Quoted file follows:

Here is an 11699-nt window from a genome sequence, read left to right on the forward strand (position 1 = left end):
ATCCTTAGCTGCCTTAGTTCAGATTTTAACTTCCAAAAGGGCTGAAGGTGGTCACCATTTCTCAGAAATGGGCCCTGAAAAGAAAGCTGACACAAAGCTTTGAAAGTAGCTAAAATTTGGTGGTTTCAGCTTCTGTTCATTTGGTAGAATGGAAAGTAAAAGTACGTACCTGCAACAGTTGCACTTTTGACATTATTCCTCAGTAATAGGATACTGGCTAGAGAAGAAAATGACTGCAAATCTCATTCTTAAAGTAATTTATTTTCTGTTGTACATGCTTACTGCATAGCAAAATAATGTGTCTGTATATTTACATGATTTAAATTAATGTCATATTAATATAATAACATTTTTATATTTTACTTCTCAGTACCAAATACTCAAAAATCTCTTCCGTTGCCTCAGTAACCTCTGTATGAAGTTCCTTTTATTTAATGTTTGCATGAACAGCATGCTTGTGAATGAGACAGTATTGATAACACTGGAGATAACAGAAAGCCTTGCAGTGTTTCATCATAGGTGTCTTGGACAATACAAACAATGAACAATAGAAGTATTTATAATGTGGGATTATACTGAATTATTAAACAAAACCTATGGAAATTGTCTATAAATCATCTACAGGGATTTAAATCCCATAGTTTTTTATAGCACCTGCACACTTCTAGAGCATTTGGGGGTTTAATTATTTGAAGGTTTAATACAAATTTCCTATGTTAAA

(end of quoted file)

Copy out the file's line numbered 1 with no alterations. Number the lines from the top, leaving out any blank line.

Here is an 11699-nt window from a genome sequence, read left to right on the forward strand (position 1 = left end):